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Philadelphia Museum of Art. Photo: Wikipedia.
Philadelphia Museum of Art. Photo: Wikipedia.

Philadelphia Museum of Art Workers Seek to Unionize

After a year of organizing, staff members at the Philadelphia Museum of Art (PMA) launched a union drive. On Friday, they announced their intent to join District Council 47 of the American Federation of State, County, and Municipal Employees (AFSCME) and filed a petition with the National Labor Relations Board (NLRB). By unionizing, organizers are hoping the museum, which is currently closed because of the Covid-19 outbreak, will prioritize ensuring worker and visitor safety and maintaining programs that serve the community as it works to recover from the financial fallout from the pandemic.

Employees also want to unionize to empower staff who face incidents of harassment and discrimination. In January, the museum was criticized over its mishandling of previous misconduct allegations against a male manager, who resigned in 2018 and then went on to become the director of the Erie Art Museum. Following a New York Times report that interviewed nine women who worked with Joshua Helmer at the PMA, hundreds of current and former employees signed a statement of solidarity with the women who spoke out, and Pennsylvania lawmakers called for “structural change” at the museum, including new harassment policies and training. Helmer, who declined to provide a comment to the New York Times, was forced out of the directorship at the Erie Art Museum on January 13.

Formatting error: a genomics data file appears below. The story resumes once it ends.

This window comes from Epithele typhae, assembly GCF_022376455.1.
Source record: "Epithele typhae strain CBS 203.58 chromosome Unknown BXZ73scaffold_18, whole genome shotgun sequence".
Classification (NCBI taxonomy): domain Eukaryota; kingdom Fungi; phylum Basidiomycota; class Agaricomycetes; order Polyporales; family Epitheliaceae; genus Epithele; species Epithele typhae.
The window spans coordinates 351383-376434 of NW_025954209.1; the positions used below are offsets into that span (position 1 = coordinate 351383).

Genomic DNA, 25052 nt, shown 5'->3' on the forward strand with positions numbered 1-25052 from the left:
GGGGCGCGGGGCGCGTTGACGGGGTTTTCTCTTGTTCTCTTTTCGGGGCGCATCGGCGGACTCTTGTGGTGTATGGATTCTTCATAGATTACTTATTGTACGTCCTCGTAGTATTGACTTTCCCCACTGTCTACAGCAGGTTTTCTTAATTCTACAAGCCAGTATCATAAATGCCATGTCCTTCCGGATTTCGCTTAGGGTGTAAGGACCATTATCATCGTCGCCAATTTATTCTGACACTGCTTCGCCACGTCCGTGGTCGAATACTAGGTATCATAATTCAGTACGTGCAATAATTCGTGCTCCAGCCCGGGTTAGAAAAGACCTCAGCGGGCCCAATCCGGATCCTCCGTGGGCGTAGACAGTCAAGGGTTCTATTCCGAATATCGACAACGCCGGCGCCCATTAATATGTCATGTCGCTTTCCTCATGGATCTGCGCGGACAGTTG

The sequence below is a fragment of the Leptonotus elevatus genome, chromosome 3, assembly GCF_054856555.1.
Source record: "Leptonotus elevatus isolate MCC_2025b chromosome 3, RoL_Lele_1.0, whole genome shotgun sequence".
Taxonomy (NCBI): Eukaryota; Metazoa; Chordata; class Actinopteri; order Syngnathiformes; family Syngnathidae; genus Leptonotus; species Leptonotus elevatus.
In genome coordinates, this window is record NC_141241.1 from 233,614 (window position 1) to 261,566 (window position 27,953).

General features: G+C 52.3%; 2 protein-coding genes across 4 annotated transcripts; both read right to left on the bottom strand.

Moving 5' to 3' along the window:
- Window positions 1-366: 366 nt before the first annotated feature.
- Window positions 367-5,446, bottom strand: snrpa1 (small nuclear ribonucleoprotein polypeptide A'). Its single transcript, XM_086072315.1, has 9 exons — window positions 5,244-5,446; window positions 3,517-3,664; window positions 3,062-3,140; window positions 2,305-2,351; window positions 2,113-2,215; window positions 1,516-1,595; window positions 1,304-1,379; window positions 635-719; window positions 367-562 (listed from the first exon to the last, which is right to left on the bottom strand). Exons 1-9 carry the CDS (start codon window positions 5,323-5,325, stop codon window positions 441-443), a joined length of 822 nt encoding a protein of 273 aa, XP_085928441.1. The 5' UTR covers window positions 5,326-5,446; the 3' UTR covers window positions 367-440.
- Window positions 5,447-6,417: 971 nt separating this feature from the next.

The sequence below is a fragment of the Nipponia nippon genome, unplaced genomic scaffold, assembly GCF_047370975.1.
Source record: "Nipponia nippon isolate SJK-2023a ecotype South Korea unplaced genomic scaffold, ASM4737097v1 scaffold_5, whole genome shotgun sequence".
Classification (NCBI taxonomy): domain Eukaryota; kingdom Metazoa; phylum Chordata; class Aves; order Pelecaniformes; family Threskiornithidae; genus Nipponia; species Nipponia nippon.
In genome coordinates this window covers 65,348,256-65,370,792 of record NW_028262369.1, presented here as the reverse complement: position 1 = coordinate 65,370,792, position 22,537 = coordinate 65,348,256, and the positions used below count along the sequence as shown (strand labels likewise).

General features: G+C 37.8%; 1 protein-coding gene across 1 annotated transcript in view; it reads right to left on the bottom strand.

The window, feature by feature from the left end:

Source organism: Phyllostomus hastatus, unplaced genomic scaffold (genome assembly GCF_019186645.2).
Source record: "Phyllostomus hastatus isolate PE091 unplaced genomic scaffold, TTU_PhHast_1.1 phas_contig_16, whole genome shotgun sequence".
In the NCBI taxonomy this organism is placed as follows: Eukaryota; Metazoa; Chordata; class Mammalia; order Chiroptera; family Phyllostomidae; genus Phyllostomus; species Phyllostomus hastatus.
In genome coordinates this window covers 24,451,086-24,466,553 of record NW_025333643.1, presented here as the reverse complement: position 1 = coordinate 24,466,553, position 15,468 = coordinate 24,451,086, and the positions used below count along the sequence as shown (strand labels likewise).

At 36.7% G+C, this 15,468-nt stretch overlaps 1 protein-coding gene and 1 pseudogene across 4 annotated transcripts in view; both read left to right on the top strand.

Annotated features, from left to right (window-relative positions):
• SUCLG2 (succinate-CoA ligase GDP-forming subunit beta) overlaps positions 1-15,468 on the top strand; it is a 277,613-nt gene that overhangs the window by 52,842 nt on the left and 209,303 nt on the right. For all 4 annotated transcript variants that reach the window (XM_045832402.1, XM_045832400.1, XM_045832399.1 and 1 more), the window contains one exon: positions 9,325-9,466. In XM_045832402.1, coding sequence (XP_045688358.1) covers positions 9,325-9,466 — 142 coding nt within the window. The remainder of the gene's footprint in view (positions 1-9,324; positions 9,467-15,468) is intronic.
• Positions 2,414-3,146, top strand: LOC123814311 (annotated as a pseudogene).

The union-eligible staffers are requesting that museum management follow the example of the Museum of Contemporary Art in Los Angeles and the Shed in New York and voluntarily recognize the union, which would eliminate the need for the NLRB to oversee an election. According to the Philadelphia Inquirer, the institution confirmed that Timothy Rub, the PMA’s CEO and director, and Leslie Anne Miller, the chair of the board of trustees, received a letter from organizers. A spokesperson told the publication that the museum “recognizes the right to organize” and “will give it close attention following the holiday weekend.”

“We are facing challenges that our institution and city have never faced before,” reads a statement issued by the Philadelphia Museum of Art Union. “Whatever the future holds, we will be better able to face it with an empowered workforce that can bring all its passion and creativity to bear in service to the community and collection. We are eager to take on these challenges in solidarity with one another and in cooperation with management, executive leadership, and the board of trustees, which is why we have requested voluntary recognition.”

AFSCME also represents workers at other Philadelphia organizations, including the Free Library of Philadelphia and the Philadelphia Zoo, as well as New York’s Metropolitan Museum of Art, Brooklyn Museum, and American Museum of Natural History.